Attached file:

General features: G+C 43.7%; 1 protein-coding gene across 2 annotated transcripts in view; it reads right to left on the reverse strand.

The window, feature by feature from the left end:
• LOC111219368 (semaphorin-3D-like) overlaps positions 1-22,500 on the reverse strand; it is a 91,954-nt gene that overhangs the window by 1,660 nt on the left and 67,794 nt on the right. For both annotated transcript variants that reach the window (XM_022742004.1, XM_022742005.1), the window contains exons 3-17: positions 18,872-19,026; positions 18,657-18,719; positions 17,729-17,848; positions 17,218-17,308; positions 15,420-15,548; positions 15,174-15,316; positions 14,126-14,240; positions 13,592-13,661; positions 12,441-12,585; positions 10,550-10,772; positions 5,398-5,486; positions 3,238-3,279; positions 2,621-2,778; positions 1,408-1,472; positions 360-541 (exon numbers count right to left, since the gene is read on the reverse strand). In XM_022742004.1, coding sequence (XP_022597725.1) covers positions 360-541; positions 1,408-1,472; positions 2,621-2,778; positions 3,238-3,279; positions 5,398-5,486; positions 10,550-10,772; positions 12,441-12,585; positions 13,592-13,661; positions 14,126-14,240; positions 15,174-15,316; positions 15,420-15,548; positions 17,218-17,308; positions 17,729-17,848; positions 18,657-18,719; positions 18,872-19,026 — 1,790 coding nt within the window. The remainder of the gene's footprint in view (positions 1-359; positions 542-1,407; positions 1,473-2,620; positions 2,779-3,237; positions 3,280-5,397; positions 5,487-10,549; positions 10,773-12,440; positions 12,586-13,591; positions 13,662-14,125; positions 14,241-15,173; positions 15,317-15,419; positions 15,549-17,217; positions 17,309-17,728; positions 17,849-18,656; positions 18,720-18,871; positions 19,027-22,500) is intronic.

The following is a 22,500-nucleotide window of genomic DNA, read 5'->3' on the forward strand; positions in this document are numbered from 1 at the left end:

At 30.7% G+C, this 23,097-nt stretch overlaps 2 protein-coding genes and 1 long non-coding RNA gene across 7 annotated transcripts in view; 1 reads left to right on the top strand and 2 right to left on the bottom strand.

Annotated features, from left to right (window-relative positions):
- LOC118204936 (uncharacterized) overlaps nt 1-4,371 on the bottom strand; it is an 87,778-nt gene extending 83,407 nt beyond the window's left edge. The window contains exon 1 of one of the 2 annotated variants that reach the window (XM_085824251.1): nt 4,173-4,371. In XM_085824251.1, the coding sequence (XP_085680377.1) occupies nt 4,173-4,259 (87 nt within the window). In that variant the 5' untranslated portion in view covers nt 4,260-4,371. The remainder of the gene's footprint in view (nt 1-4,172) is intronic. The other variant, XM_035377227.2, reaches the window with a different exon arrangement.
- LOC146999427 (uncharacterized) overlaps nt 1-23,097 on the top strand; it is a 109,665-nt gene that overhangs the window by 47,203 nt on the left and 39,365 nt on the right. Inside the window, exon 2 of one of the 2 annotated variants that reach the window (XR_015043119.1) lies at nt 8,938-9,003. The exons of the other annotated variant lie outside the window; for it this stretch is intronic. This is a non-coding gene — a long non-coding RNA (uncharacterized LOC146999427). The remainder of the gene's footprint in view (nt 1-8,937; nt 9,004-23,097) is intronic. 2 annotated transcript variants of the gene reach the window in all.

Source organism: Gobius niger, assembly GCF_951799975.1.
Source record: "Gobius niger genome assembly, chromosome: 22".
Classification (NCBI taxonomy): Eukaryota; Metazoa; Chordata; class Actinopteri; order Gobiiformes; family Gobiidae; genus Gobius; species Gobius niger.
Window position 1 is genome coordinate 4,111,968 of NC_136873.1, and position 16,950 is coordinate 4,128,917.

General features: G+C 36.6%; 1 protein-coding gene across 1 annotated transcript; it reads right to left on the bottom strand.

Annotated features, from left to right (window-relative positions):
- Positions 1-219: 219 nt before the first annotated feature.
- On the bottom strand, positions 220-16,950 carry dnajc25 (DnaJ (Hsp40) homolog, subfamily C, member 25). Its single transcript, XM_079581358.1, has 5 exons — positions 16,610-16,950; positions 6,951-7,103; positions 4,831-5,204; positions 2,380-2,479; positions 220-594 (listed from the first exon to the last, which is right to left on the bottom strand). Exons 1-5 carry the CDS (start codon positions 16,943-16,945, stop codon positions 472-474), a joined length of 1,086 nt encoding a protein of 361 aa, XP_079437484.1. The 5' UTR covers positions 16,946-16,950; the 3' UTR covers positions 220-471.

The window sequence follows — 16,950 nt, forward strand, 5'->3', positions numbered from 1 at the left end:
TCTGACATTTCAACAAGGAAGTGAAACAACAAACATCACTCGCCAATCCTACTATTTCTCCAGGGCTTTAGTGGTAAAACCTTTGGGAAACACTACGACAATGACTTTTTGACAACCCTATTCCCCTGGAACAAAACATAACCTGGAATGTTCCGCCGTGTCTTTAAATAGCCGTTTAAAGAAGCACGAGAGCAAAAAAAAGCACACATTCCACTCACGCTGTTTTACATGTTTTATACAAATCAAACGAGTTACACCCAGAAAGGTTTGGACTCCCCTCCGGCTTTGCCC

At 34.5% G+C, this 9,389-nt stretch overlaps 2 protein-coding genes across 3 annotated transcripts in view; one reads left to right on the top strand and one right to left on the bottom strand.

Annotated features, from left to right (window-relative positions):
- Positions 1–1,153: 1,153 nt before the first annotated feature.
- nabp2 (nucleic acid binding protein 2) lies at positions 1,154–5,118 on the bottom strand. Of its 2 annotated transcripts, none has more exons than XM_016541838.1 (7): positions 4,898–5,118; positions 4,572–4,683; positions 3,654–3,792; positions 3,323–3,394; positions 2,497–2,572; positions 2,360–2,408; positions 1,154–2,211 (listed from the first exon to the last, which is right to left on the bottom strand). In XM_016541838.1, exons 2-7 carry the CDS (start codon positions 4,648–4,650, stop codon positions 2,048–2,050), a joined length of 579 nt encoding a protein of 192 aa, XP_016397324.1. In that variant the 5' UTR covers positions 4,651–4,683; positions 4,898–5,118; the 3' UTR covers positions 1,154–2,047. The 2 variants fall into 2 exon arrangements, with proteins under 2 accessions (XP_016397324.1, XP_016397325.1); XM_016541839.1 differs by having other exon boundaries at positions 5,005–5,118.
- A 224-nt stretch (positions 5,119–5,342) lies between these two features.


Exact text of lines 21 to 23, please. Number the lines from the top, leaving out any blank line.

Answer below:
- Positions 1–1,153: 1,153 nt before the first annotated feature.
- nabp2 (nucleic acid binding protein 2) lies at positions 1,154–5,118 on the bottom strand. Of its 2 annotated transcripts, none has more exons than XM_016541838.1 (7): positions 4,898–5,118; positions 4,572–4,683; positions 3,654–3,792; positions 3,323–3,394; positions 2,497–2,572; positions 2,360–2,408; positions 1,154–2,211 (listed from the first exon to the last, which is right to left on the bottom strand). In XM_016541838.1, exons 2-7 carry the CDS (start codon positions 4,648–4,650, stop codon positions 2,048–2,050), a joined length of 579 nt encoding a protein of 192 aa, XP_016397324.1. In that variant the 5' UTR covers positions 4,651–4,683; positions 4,898–5,118; the 3' UTR covers positions 1,154–2,047. The 2 variants fall into 2 exon arrangements, with proteins under 2 accessions (XP_016397324.1, XP_016397325.1); XM_016541839.1 differs by having other exon boundaries at positions 5,005–5,118.
- A 224-nt stretch (positions 5,119–5,342) lies between these two features.